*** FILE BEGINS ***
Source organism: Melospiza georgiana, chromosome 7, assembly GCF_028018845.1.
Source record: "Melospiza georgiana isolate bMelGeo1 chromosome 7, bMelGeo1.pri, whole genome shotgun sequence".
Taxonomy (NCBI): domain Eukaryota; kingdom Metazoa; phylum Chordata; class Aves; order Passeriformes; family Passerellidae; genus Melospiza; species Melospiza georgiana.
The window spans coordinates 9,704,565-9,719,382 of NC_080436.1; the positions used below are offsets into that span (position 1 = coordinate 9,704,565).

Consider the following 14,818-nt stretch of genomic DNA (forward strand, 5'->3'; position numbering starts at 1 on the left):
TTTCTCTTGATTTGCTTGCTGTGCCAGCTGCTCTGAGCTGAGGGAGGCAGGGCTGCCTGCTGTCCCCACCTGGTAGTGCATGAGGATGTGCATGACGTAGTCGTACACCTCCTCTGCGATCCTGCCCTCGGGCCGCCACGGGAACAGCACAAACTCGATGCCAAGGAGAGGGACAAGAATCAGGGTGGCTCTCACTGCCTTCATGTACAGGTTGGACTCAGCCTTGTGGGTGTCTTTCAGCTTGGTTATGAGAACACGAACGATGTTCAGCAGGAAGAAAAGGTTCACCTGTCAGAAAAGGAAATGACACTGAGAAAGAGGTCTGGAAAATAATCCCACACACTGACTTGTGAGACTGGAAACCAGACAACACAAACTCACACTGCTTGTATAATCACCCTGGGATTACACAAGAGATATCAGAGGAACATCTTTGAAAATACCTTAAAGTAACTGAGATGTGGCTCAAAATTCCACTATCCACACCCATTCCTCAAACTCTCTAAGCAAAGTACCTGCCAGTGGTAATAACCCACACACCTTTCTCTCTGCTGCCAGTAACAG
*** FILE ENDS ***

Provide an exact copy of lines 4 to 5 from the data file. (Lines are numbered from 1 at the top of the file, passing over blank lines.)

The window spans coordinates 9,704,565-9,719,382 of NC_080436.1; the positions used below are offsets into that span (position 1 = coordinate 9,704,565).

Consider the following 14,818-nt stretch of genomic DNA (forward strand, 5'->3'; position numbering starts at 1 on the left):